Grey Rock Communication and the Narcissist

by Eddie Stephens

Originally published in Divorce Magazine.

The American Psychiatric Association’s Diagnostic and Statistical Manual of Mental Disorders, Fifth Edition (DSM-V) defines Narcissistic personality disorder (NPD) as an affliction characterized by grandiosity, a need for excessive admiration, and a lack of empathy; and manipulative, self-centered, or demanding behavior.

Someone with NPD can cause significant distress to anyone who associates with them. It affects anywhere from 1 to 6 percent of the population.

As any seasoned family law attorney will tell you, a narcissist going through family law proceedings will undoubtedly increase the expense of a divorce and often creates devasting psychological damage to their spouse, their children, and even the divorce professionals involved in the case.

Narcissists do not see the divorce process as a collaborative process to peacefully divide a union, finances, and child responsibilities. Instead, it can be a game to them. They constantly gaslight to distract and keep you off balanced.

Narcissists can cause damage in court proceedings. They can lie without remorse and simultaneously charm Judges. Some judges are not equipped to recognize these traits, and court proceedings are typically rushed. The full picture is often missed. This can lead to unjust results.

A narcissist wants to control you.

A narcissist feeds on the energy they can drain from you.

What does one do when they find themselves on this complicated web and in a position where you HAVE to communicate with a narcissist? What happens if you have children together?

Grey Rock Communication

From sitting on my perch as a divorce attorney for 25 years, I have witnessed one technique that consistently works” “The Grey Rock Method.” “Grey rocking” is a defense mechanism you can use when toxic people are trying to dominate or manipulate you.

How do you execute this coping tool? Become the grey rock.

Be stable. Be blank. Be unresponsive.

Provide no personal information. Don’t react. There is no reason to argue with a narcissist, as they are never wrong. Do not engage.

If children are involved, ensure you provide information necessary to co-parent, but nothing more. If the information is provided orally, it should be followed by a written e-mail or missive. For example:

Dear Bob:

Bobby has a fever and is showing signs of the flu. I plan on taking him to the Doctor today at 3 pm should you wish to join us. If you are unavailable, I will let you know what the doctor says.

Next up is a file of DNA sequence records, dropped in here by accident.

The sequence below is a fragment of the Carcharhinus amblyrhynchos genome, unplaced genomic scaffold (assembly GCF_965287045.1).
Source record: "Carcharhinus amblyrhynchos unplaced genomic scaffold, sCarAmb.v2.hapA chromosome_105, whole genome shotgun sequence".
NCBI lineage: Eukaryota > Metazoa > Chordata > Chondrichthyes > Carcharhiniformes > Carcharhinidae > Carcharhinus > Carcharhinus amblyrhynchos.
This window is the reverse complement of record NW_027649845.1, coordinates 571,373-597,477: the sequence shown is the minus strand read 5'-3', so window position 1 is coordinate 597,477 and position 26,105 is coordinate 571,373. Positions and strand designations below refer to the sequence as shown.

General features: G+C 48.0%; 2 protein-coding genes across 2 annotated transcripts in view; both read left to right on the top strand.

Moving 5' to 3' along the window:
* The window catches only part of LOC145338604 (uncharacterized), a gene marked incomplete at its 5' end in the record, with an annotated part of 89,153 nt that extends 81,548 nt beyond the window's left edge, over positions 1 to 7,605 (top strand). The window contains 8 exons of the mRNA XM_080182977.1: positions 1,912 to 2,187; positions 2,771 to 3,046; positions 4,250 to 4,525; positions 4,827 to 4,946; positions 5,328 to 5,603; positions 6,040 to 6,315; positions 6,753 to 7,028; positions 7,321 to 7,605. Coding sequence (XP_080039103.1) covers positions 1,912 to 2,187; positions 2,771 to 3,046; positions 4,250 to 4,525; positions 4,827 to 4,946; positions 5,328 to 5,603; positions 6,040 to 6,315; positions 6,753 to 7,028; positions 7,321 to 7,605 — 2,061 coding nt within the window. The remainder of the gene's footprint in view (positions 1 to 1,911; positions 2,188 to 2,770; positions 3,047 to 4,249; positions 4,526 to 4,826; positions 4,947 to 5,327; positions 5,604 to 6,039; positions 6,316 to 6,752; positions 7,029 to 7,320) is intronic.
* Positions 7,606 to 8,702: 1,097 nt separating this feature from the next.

No arguing. No drama. No disparagement. Rather, the respectful exchange of information. A narcissist could take the above appropriate email and respond in an inappropriate manner. For example:

Sue:

What did you do to Bobby to make him sick? You know I have to work at 3 pm…. You planned this. I know it.

How do you respond to something like that? Very simple…. you don’t.

Emails and texts make great evidence. They show exactly how you treat the other parent, which, in turn, tells a judge what kind of person you are. If you are in a situation where you are litigating children’s issues, whether during the initial proceeding or post-judgment, write every email as if it will be read by a Judge.

Your refusal to provide a reaction starves the narcissist of the very thing they seek… your energy.

Will this change the behaviors of a narcissist and how they treat you? It’s possible but not guaranteed. There are some very sick and evil people out there. If you were unlucky enough to spawn with one, you will have years of mitigating harm to yourself and your children.

The Grey Rock Communication Method is a tool to help provide that protection. Grey rocking is an effective strategy that helps you reduce unwanted focus from negative individuals.

3 thoughts on “Grey Rock Communication and the Narcissist

Add yours

  1. Thank you for this Eddie. I have a client who is struggling in this exact scenario. You have summed it up brilliantly.

  2. Thank you, I preach this same method to my clients all the time. I just didn’t realize it had a name. I always tell them “DNE – do not engage.” It is so hard for clients to not want to respond and defend themselves from the attacks and accusations but need to understand that no amount of defending yourself against a narcissist will make it stop.

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